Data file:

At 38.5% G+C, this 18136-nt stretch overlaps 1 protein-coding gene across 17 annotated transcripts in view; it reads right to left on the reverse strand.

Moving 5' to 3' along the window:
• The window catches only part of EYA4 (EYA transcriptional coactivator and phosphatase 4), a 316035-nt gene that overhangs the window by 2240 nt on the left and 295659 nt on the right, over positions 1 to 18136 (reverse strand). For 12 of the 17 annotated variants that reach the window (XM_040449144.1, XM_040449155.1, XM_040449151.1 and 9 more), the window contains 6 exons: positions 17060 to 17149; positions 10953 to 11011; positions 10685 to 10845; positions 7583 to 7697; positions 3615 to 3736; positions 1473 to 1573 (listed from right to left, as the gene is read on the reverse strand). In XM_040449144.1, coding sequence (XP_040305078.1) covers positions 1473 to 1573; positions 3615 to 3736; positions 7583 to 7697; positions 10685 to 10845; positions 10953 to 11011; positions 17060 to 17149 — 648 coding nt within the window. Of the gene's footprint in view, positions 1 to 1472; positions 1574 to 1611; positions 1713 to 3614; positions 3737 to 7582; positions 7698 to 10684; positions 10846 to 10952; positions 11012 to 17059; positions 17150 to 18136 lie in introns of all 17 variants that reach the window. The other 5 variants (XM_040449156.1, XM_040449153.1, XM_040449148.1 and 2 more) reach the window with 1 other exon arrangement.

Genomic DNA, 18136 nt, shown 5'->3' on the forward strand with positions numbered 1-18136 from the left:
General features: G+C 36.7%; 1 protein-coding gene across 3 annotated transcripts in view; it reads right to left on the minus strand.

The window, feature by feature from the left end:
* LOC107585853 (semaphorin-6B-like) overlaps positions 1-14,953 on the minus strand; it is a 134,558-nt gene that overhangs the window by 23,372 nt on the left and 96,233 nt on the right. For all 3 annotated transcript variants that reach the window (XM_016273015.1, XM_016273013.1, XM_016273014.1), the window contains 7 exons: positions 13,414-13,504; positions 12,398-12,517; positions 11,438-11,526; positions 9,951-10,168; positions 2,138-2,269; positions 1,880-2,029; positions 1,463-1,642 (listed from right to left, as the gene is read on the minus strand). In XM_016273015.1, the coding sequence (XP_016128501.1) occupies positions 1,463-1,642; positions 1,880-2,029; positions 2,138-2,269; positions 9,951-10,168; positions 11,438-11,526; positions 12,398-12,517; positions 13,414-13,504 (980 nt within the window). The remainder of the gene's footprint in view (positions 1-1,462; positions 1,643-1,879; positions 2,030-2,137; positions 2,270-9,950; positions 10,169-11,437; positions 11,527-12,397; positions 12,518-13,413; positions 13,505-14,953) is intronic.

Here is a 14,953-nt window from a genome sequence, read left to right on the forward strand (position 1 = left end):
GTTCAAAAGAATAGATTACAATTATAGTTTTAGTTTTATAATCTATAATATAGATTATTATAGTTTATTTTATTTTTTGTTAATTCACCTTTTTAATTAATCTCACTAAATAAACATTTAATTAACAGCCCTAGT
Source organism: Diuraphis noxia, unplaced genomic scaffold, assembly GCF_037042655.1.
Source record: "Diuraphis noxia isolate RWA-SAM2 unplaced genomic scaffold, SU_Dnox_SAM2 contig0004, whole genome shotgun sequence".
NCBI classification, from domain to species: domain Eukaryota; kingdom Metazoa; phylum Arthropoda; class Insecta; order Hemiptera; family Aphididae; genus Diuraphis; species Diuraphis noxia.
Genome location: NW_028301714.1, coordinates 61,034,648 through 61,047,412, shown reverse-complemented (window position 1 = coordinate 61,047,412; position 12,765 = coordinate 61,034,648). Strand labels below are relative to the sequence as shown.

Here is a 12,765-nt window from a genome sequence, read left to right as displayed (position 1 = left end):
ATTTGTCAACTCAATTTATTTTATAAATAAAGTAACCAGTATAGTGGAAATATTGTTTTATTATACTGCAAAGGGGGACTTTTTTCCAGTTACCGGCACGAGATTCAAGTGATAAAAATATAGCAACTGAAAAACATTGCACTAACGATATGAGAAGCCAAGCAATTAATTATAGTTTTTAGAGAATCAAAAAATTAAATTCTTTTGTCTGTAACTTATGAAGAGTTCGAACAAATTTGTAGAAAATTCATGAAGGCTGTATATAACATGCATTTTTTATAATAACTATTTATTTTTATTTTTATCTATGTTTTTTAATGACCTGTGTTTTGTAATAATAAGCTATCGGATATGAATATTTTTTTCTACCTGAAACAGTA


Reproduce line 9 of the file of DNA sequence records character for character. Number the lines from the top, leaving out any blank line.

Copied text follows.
GTTCAAAAGAATAGATTACAATTATAGTTTTAGTTTTATAATCTATAATATAGATTATTATAGTTTATTTTATTTTTTGTTAATTCACCTTTTTAATTAATCTCACTAAATAAACATTTAATTAACAGCCCTAGT